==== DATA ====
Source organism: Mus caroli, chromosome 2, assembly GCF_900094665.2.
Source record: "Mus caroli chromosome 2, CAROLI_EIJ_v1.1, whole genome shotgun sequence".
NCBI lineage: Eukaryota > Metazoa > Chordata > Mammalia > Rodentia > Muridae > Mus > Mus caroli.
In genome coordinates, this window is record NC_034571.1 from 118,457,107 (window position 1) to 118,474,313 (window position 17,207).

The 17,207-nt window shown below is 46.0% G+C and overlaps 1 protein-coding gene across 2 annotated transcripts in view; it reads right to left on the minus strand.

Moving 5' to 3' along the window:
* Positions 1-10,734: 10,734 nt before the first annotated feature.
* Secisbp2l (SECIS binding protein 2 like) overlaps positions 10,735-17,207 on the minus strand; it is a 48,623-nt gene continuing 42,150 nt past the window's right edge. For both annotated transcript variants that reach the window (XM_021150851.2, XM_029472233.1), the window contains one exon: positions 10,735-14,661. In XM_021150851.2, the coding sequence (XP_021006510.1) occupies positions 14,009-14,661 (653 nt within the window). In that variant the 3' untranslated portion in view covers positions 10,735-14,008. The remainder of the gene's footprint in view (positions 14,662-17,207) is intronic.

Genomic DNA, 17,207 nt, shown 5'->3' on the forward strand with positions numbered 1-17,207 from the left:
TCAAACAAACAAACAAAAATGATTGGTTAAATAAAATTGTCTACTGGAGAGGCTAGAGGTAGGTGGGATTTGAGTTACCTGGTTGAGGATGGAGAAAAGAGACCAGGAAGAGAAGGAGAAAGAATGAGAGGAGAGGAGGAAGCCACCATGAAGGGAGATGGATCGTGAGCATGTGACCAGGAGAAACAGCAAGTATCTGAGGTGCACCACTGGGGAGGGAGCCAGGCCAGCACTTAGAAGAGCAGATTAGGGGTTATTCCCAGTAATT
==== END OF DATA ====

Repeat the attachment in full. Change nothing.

Source organism: Mus caroli, chromosome 2, assembly GCF_900094665.2.
Source record: "Mus caroli chromosome 2, CAROLI_EIJ_v1.1, whole genome shotgun sequence".
NCBI lineage: Eukaryota > Metazoa > Chordata > Mammalia > Rodentia > Muridae > Mus > Mus caroli.
In genome coordinates, this window is record NC_034571.1 from 118,457,107 (window position 1) to 118,474,313 (window position 17,207).

The 17,207-nt window shown below is 46.0% G+C and overlaps 1 protein-coding gene across 2 annotated transcripts in view; it reads right to left on the minus strand.

Moving 5' to 3' along the window:
* Positions 1-10,734: 10,734 nt before the first annotated feature.
* Secisbp2l (SECIS binding protein 2 like) overlaps positions 10,735-17,207 on the minus strand; it is a 48,623-nt gene continuing 42,150 nt past the window's right edge. For both annotated transcript variants that reach the window (XM_021150851.2, XM_029472233.1), the window contains one exon: positions 10,735-14,661. In XM_021150851.2, the coding sequence (XP_021006510.1) occupies positions 14,009-14,661 (653 nt within the window). In that variant the 3' untranslated portion in view covers positions 10,735-14,008. The remainder of the gene's footprint in view (positions 14,662-17,207) is intronic.

Genomic DNA, 17,207 nt, shown 5'->3' on the forward strand with positions numbered 1-17,207 from the left:
TCAAACAAACAAACAAAAATGATTGGTTAAATAAAATTGTCTACTGGAGAGGCTAGAGGTAGGTGGGATTTGAGTTACCTGGTTGAGGATGGAGAAAAGAGACCAGGAAGAGAAGGAGAAAGAATGAGAGGAGAGGAGGAAGCCACCATGAAGGGAGATGGATCGTGAGCATGTGACCAGGAGAAACAGCAAGTATCTGAGGTGCACCACTGGGGAGGGAGCCAGGCCAGCACTTAGAAGAGCAGATTAGGGGTTATTCCCAGTAATT